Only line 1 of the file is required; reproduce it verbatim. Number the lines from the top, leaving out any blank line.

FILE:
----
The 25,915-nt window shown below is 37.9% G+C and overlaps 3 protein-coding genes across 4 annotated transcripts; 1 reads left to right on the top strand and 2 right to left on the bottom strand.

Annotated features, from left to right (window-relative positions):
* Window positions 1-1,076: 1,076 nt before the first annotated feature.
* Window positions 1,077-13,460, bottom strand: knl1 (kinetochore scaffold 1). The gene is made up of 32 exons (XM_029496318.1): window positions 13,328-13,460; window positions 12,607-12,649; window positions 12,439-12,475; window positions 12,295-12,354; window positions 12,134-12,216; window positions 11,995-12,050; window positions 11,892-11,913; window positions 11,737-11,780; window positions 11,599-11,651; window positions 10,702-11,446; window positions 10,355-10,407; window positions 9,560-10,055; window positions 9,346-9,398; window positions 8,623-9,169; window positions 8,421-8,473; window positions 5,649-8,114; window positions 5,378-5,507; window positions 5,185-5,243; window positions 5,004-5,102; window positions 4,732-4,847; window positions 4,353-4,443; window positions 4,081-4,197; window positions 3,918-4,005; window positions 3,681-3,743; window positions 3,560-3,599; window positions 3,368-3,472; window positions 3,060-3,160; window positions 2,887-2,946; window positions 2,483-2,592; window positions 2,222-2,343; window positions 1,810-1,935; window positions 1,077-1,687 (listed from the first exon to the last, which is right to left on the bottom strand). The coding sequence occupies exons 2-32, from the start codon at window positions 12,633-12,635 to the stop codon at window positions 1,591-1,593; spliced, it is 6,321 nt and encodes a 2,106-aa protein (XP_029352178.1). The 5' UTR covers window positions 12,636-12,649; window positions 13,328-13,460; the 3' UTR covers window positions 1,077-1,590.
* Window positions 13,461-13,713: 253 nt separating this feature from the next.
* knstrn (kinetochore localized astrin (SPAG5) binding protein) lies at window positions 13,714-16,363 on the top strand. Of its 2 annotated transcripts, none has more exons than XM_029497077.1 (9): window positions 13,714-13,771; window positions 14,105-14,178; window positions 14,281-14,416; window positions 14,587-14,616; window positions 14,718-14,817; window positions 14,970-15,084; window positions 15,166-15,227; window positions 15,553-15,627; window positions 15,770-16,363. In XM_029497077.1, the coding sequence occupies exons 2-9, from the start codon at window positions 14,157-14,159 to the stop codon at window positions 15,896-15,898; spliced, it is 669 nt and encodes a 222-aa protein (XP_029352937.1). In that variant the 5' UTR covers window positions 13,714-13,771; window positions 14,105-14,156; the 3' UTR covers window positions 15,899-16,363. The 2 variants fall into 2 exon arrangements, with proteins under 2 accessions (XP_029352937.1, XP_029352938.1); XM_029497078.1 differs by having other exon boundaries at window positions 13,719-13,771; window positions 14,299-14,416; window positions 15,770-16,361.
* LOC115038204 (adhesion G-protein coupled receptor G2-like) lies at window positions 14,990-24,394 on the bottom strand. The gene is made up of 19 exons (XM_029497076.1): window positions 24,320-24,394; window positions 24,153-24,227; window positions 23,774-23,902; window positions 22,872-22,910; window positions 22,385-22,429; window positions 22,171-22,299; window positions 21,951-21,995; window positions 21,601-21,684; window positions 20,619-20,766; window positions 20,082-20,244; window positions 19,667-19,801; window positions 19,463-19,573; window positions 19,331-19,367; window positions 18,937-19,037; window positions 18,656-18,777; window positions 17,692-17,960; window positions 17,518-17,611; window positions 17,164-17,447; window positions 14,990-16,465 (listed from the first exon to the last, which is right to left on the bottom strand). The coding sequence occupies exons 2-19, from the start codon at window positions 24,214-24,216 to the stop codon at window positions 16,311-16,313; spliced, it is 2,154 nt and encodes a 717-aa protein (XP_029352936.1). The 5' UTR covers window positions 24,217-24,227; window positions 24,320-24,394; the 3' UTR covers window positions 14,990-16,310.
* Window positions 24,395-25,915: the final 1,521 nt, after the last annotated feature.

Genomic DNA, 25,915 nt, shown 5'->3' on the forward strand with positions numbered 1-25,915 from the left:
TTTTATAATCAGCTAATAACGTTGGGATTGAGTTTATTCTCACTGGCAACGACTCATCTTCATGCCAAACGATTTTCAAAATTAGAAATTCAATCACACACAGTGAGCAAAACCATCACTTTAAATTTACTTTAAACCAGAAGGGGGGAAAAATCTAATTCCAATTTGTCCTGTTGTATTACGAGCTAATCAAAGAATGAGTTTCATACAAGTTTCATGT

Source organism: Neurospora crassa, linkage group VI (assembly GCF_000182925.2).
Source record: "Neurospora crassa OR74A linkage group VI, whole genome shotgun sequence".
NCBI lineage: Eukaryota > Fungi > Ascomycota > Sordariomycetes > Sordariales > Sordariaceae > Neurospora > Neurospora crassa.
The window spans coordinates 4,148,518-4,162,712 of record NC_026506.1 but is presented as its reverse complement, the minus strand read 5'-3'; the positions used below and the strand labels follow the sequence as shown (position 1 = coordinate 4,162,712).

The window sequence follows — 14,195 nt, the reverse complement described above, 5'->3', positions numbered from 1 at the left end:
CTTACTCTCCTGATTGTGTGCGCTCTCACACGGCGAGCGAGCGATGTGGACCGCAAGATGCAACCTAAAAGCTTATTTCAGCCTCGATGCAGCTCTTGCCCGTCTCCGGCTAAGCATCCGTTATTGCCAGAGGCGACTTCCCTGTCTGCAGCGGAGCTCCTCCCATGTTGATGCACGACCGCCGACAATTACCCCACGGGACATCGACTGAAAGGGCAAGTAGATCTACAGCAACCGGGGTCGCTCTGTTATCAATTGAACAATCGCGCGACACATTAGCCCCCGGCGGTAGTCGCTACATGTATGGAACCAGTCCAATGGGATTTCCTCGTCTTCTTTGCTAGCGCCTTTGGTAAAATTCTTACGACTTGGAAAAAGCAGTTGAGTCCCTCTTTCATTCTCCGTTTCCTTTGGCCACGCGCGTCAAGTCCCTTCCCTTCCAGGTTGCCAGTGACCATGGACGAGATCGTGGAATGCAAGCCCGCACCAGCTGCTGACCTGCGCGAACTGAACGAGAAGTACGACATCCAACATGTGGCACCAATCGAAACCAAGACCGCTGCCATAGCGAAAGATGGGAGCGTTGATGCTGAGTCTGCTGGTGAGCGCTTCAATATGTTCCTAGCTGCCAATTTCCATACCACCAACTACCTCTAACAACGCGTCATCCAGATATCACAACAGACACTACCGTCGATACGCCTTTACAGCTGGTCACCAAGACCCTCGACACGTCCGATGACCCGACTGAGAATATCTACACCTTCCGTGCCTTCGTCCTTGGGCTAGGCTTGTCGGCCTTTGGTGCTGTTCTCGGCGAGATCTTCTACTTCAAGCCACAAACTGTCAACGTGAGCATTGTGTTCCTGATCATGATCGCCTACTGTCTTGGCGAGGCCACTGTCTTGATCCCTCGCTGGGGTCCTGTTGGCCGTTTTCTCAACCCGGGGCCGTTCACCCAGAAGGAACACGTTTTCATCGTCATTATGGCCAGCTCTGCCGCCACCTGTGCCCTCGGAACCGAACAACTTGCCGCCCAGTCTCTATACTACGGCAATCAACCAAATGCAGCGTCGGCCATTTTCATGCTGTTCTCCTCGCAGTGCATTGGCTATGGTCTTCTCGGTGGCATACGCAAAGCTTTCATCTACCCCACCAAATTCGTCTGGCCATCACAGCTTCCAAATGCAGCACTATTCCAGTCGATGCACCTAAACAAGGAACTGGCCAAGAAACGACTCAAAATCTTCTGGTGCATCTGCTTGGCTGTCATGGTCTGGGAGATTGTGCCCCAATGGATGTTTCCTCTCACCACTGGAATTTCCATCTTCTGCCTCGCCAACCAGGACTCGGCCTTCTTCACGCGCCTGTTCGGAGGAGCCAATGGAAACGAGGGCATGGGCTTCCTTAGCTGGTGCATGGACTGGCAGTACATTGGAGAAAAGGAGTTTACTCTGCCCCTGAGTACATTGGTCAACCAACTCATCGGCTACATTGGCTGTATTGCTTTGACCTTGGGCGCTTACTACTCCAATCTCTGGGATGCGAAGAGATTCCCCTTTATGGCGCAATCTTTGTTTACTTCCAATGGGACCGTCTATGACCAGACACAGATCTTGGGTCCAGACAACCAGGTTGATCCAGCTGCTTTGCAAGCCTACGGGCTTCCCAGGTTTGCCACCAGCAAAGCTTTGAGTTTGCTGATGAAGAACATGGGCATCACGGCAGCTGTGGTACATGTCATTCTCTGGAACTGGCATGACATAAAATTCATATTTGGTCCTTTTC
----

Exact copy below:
The 25,915-nt window shown below is 37.9% G+C and overlaps 3 protein-coding genes across 4 annotated transcripts; 1 reads left to right on the top strand and 2 right to left on the bottom strand.